Cheat Sheet for Translating Legal Jargon

The Nordgren Law Office Legal Dictionary, Translating Legal Jargon, Legal books in the background

  Legal jargon can be complex and confusing on a good day, but when your marriage, finances, children, and home are in question, that confusion can add unnecessary stress on top of an already trying situation.    The legal field, like many other professions, has established specific meanings to terms that would not otherwise be … Read more

Divorce Crash Course: How to approach social media during the divorce process.

Divorce Crash Course: Two vehicles colliding with one another

NOTE: This article is meant in no way to provide legal Counsel.      The divorce process is one of the most emotionally straining events most people may endure in their lifetime. By nature, the process calls into jeopardy some of the most elemental parts of a person’s identity: Housing, jobs, children, or relationships. Everything … Read more

Grandparent’s Rights according to Illinois Law

Grandparent's Rights According to Illinois Law

By: Teresa Simmons   Grandparent’s Rights can be a tricky topic in the legal world. Grandparents play a pivotal role in the formative years of their grandchildren, and being denied visitation rights can have profound consequences, impacting both the child and the grandparent negatively. The presence of positive individuals in a child’s life fosters a … Read more

Probate Crash Course: How to keep your Head Above Water During The Illinois Probate Process

How to Keep Your Head above water during the Illinois Probate Process, a crash course


What is Probate?

Probate is the process in which a living person divides the estate of a deceased person, called a “decedent”. When a person passes away, and the person had over $100,000 in personal property, or owns a home, their estate must go through the probate process. The probate process can look differently depending on whether the decedent had properly completed estate planning documents.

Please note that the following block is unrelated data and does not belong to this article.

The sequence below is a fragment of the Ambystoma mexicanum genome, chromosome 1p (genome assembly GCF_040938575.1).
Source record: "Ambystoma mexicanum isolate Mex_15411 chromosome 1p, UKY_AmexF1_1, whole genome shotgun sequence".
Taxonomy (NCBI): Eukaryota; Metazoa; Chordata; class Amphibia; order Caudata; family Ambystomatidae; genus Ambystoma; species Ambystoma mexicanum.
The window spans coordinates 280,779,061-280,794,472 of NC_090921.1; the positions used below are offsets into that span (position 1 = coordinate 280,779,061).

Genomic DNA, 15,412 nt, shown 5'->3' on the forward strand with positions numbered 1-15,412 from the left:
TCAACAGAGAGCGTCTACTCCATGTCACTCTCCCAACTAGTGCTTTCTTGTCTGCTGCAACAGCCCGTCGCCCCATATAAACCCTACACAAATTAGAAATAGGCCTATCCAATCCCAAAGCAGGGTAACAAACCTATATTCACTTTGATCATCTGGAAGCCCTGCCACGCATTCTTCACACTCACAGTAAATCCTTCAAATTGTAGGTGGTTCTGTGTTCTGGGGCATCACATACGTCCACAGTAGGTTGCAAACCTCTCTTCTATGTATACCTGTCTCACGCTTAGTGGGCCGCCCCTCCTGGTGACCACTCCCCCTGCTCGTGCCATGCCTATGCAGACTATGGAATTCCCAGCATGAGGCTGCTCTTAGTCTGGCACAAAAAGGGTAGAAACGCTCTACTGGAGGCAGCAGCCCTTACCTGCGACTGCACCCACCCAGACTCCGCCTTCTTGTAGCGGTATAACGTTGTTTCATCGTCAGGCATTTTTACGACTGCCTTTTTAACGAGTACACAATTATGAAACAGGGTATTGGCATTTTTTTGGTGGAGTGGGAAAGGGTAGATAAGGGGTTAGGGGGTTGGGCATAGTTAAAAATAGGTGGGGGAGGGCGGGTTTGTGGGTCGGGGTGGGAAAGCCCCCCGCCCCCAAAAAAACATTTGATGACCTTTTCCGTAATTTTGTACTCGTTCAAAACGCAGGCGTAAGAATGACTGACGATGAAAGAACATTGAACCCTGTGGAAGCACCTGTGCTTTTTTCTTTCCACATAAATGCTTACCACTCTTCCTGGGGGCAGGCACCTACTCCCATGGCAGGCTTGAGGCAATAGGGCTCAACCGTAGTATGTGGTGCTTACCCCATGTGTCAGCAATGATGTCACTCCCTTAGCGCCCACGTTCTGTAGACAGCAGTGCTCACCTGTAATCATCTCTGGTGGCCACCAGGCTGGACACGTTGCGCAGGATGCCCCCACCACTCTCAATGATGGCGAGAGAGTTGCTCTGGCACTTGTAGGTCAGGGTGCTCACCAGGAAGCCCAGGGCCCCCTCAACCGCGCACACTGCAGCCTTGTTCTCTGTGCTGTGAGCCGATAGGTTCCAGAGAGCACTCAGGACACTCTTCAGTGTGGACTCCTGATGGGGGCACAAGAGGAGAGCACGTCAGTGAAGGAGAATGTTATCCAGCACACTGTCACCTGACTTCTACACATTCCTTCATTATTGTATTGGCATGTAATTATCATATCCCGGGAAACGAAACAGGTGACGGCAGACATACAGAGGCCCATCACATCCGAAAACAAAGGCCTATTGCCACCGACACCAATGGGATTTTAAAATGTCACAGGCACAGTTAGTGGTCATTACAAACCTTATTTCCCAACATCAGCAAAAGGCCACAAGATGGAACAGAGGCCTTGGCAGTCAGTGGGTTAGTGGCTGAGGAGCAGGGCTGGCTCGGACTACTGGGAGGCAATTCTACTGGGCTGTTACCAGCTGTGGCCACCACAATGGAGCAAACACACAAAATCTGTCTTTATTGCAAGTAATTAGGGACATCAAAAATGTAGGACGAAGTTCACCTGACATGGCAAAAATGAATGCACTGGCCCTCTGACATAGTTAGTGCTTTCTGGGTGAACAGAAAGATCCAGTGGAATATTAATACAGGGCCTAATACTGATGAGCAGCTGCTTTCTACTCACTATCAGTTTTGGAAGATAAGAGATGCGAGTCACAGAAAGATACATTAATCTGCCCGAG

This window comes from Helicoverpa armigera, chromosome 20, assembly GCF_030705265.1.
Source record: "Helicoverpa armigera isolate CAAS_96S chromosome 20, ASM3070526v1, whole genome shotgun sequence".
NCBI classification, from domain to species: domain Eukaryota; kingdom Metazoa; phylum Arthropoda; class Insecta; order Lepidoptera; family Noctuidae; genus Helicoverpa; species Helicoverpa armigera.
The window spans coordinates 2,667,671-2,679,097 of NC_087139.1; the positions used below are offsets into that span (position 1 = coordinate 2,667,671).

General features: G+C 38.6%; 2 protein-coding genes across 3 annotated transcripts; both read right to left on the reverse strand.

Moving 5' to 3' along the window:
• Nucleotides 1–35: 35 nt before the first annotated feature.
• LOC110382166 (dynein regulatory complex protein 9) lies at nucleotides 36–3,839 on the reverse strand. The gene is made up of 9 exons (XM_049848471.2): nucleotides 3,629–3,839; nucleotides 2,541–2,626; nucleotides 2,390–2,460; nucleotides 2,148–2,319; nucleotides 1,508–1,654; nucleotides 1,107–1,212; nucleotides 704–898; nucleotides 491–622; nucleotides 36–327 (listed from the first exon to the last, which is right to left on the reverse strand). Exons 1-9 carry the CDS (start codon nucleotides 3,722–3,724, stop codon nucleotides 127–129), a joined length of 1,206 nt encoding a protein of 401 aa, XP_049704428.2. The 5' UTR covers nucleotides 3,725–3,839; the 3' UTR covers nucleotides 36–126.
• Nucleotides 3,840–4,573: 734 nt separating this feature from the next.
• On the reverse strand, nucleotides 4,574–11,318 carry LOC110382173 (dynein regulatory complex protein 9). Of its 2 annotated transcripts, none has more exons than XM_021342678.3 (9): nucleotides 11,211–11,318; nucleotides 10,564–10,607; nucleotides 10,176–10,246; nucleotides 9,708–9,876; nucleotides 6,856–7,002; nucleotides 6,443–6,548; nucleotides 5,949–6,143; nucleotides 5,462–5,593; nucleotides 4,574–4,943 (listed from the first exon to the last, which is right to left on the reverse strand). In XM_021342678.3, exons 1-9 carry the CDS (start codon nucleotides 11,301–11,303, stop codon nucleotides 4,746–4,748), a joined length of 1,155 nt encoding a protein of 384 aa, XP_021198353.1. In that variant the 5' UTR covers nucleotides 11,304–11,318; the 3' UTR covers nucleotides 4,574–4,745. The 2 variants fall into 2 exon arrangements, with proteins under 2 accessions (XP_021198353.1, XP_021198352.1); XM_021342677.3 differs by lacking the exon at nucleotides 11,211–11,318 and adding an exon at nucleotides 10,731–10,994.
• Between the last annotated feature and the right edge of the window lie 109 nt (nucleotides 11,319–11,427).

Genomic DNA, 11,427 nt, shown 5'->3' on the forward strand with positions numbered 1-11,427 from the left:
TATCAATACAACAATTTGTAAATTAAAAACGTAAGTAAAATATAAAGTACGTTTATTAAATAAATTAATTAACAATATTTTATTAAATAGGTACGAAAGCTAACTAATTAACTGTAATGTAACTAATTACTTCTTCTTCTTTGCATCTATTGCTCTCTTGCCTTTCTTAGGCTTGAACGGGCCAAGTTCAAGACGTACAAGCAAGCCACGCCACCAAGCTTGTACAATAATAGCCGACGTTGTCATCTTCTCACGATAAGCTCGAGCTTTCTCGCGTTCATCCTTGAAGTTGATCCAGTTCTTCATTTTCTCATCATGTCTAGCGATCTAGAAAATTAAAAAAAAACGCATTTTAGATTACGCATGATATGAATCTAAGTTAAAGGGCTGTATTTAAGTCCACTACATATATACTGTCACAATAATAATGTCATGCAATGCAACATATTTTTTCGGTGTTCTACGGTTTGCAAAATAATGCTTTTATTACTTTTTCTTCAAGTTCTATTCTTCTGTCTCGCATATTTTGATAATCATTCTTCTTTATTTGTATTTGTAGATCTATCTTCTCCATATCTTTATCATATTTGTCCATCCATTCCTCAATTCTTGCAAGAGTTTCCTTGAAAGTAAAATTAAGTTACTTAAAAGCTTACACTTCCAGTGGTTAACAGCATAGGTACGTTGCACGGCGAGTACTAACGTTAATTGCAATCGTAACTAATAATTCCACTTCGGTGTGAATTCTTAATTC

What is “Personal Property?” In the legal world, property is given different designations depending on what it is. “Personal property” is anything that a person owns that is not real estate, while “real property” is used specifically to discuss ownership of real estate or land. If the property is easily moveable like a car, or may not have a physical manifestation, such as a bank account or stocks, the property is considered “personal.”

What if the decedent did not own real property, and their personal property is less than $100,000?

Estates that contain less than $100,000 in personal property, and do not contain real property, Illinois Courts allow for a representative to use a Small Estate Affidavit. A Small Estate Affidavit is a legal document noting the property owned by the decedent, the heirs of the decedent, and what percentage of the property each heir is entitled to. Because the Small Estate Affidavit is usually used when the decedent is intestate, the property will go to each heir in percentages, following Per Stirpes distribution.

So what is the downside?

Small Estate Affidavits seem like an amazing tool, and they are when it comes to after someone has died. Small Estate Affidavits are overall more cost effective, and take less time than Probate, so what’s the catch?

Generally speaking, Small Estate affidavits are seen as less legally binding by banks and financial entities, and those trying to use a small estate affidavit have found it hard to get any information regarding the decedent’s accounts or records. This can be particularly burdensome when funeral fees and costs come due. Furthermore, popularity in Small Estate Affidavits seem to be trending downwards. Because financial institutions have been known to ignore or even harass loved ones using Small Estate Affidavits, many people that would otherwise qualify for them opt to proceed with probate to avoid needless complications.